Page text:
Article 32 – Right to Constitutional Remedies
All fundamental rights that are included in Part III of constitution are meaningless without providing effective measures of enforcement for that Fundamental Rights. So Article 32 is also a Fundamental right to seek remedy against violation of other fundamental rights.
The SC ruled that Article 32 is a basic feature of constitution and can’t be restricted or taken away by an amendment to the constitution. Article 32 provides SC and HC to issue writs for enforcement of Fundamental Rights which are as follows:-
- It is a Latin term which literally means ‘to have the body of’. It is basically an order of court to person who has detained another to produce latter before the court, to check cause and legality of detention (to set free detained person if no lawful means of imprisonment). So this writ under article 32 is a powerful measure against arbitrary detention either by private individuals or executive.
- However Habeas Corpus under Article 32 can’t be issued if a) detention is lawful, b) proceeding is for contempt of a legislation or court order and c) detention is outside jurisdiction of court.
- It literally means ‘we command’. It is kind of reminder or warning to a public official or public corporation to perform his/its legal duties which he has refused to perform or no other legal remedies are available for enforcement of his duties.
- Mandamus under Article 32 can’t be issued against private individuals or body, President, Governors, and against discretionary duties of public official.
- The SC can issue Mandamus under Article 32 only for enforcement of Fundamental Rights but HC can issue for enforcement of statutory/constitutional duties of public official or government or tribunal.
- It means ‘to forbid’. This is issued by SC or HC to an inferior court or tribunal to prevent latter from exceeding its jurisdiction with which it is not legally vested. Prohibition can be used only against judicial or quasi-judicial body.
- Prohibition under Article 32 directs inactivity unlike Mandamus that directs activity. Prohibition is not available against administrative authorities, legislative bodies or private bodies.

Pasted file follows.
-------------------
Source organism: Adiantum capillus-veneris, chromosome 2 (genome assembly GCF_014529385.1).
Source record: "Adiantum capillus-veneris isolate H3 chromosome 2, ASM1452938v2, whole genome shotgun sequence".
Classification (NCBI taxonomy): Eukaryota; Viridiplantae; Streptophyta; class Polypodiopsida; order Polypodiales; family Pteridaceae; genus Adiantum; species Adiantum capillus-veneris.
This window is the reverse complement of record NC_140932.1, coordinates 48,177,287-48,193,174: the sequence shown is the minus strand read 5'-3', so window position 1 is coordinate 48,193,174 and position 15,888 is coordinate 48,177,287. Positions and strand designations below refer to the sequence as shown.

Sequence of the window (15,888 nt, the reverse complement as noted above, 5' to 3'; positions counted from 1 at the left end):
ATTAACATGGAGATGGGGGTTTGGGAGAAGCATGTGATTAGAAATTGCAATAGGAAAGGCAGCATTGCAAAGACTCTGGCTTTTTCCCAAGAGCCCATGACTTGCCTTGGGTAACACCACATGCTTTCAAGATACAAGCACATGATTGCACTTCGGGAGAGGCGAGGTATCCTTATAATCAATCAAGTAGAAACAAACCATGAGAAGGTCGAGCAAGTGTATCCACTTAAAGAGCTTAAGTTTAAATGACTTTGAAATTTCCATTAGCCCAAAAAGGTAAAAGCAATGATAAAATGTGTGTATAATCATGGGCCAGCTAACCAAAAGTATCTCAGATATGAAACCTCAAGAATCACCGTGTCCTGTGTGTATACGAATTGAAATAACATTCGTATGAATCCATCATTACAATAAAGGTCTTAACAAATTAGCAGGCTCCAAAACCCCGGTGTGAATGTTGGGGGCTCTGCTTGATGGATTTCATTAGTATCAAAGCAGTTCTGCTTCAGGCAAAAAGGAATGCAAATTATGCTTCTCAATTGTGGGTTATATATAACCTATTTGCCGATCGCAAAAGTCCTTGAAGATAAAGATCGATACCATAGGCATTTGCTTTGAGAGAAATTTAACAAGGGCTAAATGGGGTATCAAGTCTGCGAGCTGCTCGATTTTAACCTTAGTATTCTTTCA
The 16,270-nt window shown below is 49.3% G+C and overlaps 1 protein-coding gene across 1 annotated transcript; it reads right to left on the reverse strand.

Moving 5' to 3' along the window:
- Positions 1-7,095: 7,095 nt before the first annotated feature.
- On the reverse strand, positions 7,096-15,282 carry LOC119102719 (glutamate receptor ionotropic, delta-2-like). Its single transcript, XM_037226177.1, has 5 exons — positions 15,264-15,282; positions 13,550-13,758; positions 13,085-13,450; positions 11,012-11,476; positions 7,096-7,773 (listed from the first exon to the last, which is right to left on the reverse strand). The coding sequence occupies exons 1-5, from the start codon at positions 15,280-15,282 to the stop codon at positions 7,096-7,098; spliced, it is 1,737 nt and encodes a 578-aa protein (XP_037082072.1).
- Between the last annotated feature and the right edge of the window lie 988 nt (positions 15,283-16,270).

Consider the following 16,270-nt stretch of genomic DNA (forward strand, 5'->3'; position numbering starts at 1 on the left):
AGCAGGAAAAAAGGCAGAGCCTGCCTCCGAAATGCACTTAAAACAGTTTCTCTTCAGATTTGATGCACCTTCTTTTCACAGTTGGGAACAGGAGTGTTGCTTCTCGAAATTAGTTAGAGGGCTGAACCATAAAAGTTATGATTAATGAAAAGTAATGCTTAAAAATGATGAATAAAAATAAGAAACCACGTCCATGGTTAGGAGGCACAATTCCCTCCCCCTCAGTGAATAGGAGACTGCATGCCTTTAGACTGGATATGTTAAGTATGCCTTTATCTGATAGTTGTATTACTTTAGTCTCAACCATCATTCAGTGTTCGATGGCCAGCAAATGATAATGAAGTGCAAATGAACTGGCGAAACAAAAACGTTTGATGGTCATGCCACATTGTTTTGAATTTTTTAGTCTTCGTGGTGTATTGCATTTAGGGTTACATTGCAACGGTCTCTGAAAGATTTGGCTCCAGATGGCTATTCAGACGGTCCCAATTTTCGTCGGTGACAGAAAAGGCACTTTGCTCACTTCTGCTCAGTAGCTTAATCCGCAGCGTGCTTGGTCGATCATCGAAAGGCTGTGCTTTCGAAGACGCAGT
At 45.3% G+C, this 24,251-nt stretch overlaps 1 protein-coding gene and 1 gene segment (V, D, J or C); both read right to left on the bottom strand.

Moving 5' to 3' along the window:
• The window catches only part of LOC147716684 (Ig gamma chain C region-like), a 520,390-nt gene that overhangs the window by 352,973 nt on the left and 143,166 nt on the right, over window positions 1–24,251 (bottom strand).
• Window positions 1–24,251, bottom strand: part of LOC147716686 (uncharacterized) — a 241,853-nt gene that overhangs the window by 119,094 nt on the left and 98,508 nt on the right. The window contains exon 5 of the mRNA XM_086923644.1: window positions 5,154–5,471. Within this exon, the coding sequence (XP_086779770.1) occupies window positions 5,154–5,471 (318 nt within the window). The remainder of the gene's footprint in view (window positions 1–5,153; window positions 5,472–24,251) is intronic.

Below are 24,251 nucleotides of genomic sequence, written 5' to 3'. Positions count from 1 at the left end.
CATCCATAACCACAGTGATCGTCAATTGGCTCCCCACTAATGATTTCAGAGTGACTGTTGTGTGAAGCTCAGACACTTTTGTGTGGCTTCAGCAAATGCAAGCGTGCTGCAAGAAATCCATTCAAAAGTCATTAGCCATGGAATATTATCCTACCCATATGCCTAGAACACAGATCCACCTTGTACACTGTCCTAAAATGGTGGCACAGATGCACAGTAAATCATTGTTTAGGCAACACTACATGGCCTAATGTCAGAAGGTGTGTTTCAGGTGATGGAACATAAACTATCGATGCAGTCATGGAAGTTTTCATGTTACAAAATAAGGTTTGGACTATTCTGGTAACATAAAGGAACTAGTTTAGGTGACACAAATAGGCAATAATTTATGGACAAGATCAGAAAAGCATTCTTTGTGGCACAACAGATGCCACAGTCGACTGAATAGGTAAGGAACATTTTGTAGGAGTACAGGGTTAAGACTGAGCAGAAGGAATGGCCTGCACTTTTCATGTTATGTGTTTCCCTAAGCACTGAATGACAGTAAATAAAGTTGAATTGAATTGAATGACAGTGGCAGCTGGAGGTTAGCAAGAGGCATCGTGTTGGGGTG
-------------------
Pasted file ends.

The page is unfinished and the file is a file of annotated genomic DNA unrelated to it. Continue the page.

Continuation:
- It means ‘to be certified’. It can be issued by SC or HC against inferior court or tribunal to transfer cases pending or squash orders of latter in a case on grounds of exceeding jurisdiction or error of law.
- Unlike Prohibition which is preventive only, Certiorari is both preventive as well as curative. In 1991, SC ruled that Certiorari can be issued against administrative authorities affecting rights of individuals. So this writ can be issued against judicial and administrative authorities but not against private and legislative bodies.
- It means ‘by what authority or warrant’. It is issued by court to check legality of claim of person to public office, by what authority he is entitled to hold this office. But this can be issued only against substantive public office of permanent nature (created by acts or constitution).
- This Writ can’t be issued in cases of Ministerial office or Private office. Only this writ can be used by any interested person unlike other fours which can be used by only aggrieved person.
Scope to Issue Writs – SC v/s HC
- The SC can issue writs under Article 32 only for enforcement of Fundamental rights but HC can also issue writs for enforcement of ordinary legal rights. Such as if state govt imposed any restriction on free inter state trade & commerce outside Article 302 to 307 then a writ can be issued by High Court against such executive or legislative action.
- The SC can issue writs under Article 32 against any person/govt in whole territory of India where HC has limited territorial jurisdiction only in that particular state.
- The SC can’t refuse to exercise its writ jurisdiction under Article 32 but HC has discretionary powers to issue writs such as issue Mandamus against statutory duties of public official etc.